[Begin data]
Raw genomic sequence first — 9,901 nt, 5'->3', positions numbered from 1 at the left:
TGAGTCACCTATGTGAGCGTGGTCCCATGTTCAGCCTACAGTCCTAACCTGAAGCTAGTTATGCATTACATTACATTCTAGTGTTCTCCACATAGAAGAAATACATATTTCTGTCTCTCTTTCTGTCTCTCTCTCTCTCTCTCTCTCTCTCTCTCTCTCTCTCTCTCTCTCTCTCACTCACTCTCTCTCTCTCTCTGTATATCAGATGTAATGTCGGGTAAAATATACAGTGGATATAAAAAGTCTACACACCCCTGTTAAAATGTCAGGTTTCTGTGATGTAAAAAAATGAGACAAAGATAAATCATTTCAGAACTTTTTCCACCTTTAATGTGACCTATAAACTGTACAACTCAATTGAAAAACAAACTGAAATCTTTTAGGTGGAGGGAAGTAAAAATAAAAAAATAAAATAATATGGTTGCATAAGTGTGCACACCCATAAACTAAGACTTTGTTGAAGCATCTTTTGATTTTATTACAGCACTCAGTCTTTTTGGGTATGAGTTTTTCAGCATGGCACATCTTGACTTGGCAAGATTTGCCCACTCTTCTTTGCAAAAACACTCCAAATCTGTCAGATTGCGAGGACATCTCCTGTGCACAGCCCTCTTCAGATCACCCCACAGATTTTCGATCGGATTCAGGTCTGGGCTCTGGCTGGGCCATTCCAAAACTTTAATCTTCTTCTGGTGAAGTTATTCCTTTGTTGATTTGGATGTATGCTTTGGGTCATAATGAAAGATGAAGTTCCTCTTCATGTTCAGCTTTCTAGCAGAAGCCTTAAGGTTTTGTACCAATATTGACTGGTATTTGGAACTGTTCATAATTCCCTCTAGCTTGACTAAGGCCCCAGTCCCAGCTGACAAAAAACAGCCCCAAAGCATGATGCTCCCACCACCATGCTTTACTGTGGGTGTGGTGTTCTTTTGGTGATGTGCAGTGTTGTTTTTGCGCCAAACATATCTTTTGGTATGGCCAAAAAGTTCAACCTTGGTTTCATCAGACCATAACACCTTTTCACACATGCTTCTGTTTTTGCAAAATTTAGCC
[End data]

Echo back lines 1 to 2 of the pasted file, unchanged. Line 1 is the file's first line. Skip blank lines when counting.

Raw genomic sequence first — 9,901 nt, 5'->3', positions numbered from 1 at the left:
TGAGTCACCTATGTGAGCGTGGTCCCATGTTCAGCCTACAGTCCTAACCTGAAGCTAGTTATGCATTACATTACATTCTAGTGTTCTCCACATAGAAGAAATACATATTTCTGTCTCTCTTTCTGTCTCTCTCTCTCTCTCTCTCTCTCTCTCTCTCTCTCTCTCTCTCTCTCTCACTCACTCTCTCTCTCTCTCTGTATATCAGATGTAATGTCGGGTAAAATATACAGTGGATATAAAAAGTCTACACACCCCTGTTAAAATGTCAGGTTTCTGTGATGTAAAAAAATGAGACAAAGATAAATCATTTCAGAACTTTTTCCACCTTTAATGTGACCTATAAACTGTACAACTCAATTGAAAAACAAACTGAAATCTTTTAGGTGGAGGGAAGTAAAAATAAAAAAATAAAATAATATGGTTGCATAAGTGTGCACACCCATAAACTAAGACTTTGTTGAAGCATCTTTTGATTTTATTACAGCACTCAGTCTTTTTGGGTATGAGTTTTTCAGCATGGCACATCTTGACTTGGCAAGATTTGCCCACTCTTCTTTGCAAAAACACTCCAAATCTGTCAGATTGCGAGGACATCTCCTGTGCACAGCCCTCTTCAGATCACCCCACAGATTTTCGATCGGATTCAGGTCTGGGCTCTGGCTGGGCCATTCCAAAACTTTAATCTTCTTCTGGTGAAGTTATTCCTTTGTTGATTTGGATGTATGCTTTGGGTCATAATGAAAGATGAAGTTCCTCTTCATGTTCAGCTTTCTAGCAGAAGCCTTAAGGTTTTGTACCAATATTGACTGGTATTTGGAACTGTTCATAATTCCCTCTAGCTTGACTAAGGCCCCAGTCCCAGCTGACAAAAAACAGCCCCAAAGCATGATGCTCCCACCACCATGCTTTACTGTGGGTGTGGTGTTCTTTTGGTGATGTGCAGTGTTGTTTTTGCGCCAAACATATCTTTTGGTATGGCCAAAAAGTTCAACCTTGGTTTCATCAGACCATAACACCTTTTCACACATGCTTCTGTTTTTGCAAAATTTAGCC